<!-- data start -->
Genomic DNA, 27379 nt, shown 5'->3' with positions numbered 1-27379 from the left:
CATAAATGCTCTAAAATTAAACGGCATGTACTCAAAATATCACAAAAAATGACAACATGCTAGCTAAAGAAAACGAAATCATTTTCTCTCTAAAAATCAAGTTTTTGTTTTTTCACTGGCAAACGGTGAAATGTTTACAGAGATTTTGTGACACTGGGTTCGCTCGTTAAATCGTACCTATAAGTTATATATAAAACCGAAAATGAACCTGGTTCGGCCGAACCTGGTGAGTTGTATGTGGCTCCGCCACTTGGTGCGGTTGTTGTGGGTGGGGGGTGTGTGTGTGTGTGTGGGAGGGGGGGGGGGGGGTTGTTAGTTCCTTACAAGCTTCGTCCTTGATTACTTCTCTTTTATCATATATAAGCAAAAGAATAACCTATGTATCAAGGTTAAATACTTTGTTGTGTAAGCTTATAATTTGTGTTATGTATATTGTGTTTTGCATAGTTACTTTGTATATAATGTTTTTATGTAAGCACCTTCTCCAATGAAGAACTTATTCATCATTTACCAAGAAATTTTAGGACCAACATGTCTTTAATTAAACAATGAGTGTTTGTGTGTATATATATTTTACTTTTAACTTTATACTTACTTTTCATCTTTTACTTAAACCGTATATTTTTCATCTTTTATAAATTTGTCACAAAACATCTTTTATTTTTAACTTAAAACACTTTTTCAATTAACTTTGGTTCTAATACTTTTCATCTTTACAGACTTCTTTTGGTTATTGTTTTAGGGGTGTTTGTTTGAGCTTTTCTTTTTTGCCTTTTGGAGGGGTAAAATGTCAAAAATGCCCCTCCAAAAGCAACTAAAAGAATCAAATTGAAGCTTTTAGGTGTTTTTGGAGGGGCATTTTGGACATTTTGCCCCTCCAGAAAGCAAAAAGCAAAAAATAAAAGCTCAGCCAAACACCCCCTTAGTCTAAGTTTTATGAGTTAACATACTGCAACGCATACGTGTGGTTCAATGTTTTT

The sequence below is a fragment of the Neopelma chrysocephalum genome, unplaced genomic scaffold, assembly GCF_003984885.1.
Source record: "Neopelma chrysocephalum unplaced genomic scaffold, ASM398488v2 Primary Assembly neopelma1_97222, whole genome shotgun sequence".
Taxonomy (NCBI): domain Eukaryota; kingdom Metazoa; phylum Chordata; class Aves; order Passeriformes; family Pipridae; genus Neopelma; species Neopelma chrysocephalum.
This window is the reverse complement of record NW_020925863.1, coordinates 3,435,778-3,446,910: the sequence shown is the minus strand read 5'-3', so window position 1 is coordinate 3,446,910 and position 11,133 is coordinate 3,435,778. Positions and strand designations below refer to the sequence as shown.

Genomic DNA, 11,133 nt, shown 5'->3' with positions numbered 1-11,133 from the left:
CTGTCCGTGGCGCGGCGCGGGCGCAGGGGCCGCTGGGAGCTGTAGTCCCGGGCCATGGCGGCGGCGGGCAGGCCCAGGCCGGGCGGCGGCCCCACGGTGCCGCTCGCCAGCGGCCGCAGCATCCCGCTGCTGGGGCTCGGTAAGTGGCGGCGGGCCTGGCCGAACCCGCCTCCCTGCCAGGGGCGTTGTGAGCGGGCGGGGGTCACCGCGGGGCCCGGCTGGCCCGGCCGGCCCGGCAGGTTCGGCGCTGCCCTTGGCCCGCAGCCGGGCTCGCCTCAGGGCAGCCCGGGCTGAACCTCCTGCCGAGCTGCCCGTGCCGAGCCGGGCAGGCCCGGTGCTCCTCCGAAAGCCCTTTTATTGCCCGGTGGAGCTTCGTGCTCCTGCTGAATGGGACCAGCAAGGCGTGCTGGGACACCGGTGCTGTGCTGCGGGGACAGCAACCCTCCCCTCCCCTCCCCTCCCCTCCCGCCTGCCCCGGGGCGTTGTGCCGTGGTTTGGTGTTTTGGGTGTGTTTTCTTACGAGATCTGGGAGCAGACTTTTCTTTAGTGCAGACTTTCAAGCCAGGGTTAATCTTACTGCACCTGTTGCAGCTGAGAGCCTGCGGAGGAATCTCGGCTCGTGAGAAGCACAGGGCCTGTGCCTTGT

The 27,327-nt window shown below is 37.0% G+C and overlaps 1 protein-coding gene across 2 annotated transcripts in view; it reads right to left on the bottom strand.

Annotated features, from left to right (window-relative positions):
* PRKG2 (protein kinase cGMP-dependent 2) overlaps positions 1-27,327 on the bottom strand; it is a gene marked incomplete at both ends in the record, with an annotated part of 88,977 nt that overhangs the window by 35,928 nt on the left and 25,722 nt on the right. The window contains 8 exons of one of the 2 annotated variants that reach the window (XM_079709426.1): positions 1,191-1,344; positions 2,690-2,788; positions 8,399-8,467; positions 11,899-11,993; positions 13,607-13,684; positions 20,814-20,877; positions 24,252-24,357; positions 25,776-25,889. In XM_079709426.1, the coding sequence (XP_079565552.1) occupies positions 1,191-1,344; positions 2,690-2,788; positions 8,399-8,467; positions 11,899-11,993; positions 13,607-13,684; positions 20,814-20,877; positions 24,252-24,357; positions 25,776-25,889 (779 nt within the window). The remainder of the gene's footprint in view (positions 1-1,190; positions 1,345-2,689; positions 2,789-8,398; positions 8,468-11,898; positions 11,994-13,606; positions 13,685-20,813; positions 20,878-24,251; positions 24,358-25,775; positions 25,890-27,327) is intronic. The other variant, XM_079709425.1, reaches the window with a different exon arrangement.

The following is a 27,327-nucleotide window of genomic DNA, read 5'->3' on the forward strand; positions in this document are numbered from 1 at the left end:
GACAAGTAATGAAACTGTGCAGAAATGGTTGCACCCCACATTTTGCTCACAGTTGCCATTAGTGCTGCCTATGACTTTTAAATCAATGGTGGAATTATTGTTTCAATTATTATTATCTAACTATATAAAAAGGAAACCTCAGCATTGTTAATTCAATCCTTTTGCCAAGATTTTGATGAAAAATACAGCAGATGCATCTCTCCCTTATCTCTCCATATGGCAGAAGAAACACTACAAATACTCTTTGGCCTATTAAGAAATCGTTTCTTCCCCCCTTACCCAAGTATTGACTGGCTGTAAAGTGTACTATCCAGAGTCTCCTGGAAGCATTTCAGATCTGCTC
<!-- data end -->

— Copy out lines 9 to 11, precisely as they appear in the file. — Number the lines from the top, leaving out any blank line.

The 27,327-nt window shown below is 37.0% G+C and overlaps 1 protein-coding gene across 2 annotated transcripts in view; it reads right to left on the bottom strand.

Annotated features, from left to right (window-relative positions):
* PRKG2 (protein kinase cGMP-dependent 2) overlaps positions 1-27,327 on the bottom strand; it is a gene marked incomplete at both ends in the record, with an annotated part of 88,977 nt that overhangs the window by 35,928 nt on the left and 25,722 nt on the right. The window contains 8 exons of one of the 2 annotated variants that reach the window (XM_079709426.1): positions 1,191-1,344; positions 2,690-2,788; positions 8,399-8,467; positions 11,899-11,993; positions 13,607-13,684; positions 20,814-20,877; positions 24,252-24,357; positions 25,776-25,889. In XM_079709426.1, the coding sequence (XP_079565552.1) occupies positions 1,191-1,344; positions 2,690-2,788; positions 8,399-8,467; positions 11,899-11,993; positions 13,607-13,684; positions 20,814-20,877; positions 24,252-24,357; positions 25,776-25,889 (779 nt within the window). The remainder of the gene's footprint in view (positions 1-1,190; positions 1,345-2,689; positions 2,789-8,398; positions 8,468-11,898; positions 11,994-13,606; positions 13,685-20,813; positions 20,878-24,251; positions 24,358-25,775; positions 25,890-27,327) is intronic. The other variant, XM_079709425.1, reaches the window with a different exon arrangement.